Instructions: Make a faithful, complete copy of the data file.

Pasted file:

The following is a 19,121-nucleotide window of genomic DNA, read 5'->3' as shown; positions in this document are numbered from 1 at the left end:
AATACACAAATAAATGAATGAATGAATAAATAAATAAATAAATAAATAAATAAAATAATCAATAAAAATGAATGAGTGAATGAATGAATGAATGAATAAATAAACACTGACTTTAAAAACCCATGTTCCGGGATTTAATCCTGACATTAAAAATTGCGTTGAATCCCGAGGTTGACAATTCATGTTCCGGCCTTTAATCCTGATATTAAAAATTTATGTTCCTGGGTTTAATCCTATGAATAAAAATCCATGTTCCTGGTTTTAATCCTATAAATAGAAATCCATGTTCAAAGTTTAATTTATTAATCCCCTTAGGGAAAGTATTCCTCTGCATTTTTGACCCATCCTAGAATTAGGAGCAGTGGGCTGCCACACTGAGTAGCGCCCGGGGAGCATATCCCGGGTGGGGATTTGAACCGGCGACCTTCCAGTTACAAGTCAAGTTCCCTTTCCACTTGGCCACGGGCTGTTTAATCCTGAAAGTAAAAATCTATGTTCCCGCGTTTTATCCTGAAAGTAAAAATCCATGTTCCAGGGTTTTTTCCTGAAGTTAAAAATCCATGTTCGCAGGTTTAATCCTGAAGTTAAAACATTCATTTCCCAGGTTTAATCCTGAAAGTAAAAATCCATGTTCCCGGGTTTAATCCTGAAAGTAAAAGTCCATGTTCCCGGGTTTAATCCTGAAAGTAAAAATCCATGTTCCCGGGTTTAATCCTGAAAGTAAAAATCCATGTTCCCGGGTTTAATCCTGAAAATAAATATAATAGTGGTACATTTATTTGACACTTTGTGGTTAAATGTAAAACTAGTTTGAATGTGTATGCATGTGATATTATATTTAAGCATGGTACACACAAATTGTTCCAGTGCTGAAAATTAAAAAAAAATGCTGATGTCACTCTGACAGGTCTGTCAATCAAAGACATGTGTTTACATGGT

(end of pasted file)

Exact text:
The following is a 19,121-nucleotide window of genomic DNA, read 5'->3' as shown; positions in this document are numbered from 1 at the left end:
AATACACAAATAAATGAATGAATGAATAAATAAATAAATAAATAAATAAATAAAATAATCAATAAAAATGAATGAGTGAATGAATGAATGAATGAATAAATAAACACTGACTTTAAAAACCCATGTTCCGGGATTTAATCCTGACATTAAAAATTGCGTTGAATCCCGAGGTTGACAATTCATGTTCCGGCCTTTAATCCTGATATTAAAAATTTATGTTCCTGGGTTTAATCCTATGAATAAAAATCCATGTTCCTGGTTTTAATCCTATAAATAGAAATCCATGTTCAAAGTTTAATTTATTAATCCCCTTAGGGAAAGTATTCCTCTGCATTTTTGACCCATCCTAGAATTAGGAGCAGTGGGCTGCCACACTGAGTAGCGCCCGGGGAGCATATCCCGGGTGGGGATTTGAACCGGCGACCTTCCAGTTACAAGTCAAGTTCCCTTTCCACTTGGCCACGGGCTGTTTAATCCTGAAAGTAAAAATCTATGTTCCCGCGTTTTATCCTGAAAGTAAAAATCCATGTTCCAGGGTTTTTTCCTGAAGTTAAAAATCCATGTTCGCAGGTTTAATCCTGAAGTTAAAACATTCATTTCCCAGGTTTAATCCTGAAAGTAAAAATCCATGTTCCCGGGTTTAATCCTGAAAGTAAAAGTCCATGTTCCCGGGTTTAATCCTGAAAGTAAAAATCCATGTTCCCGGGTTTAATCCTGAAAGTAAAAATCCATGTTCCCGGGTTTAATCCTGAAAATAAATATAATAGTGGTACATTTATTTGACACTTTGTGGTTAAATGTAAAACTAGTTTGAATGTGTATGCATGTGATATTATATTTAAGCATGGTACACACAAATTGTTCCAGTGCTGAAAATTAAAAAAAAATGCTGATGTCACTCTGACAGGTCTGTCAATCAAAGACATGTGTTTACATGGT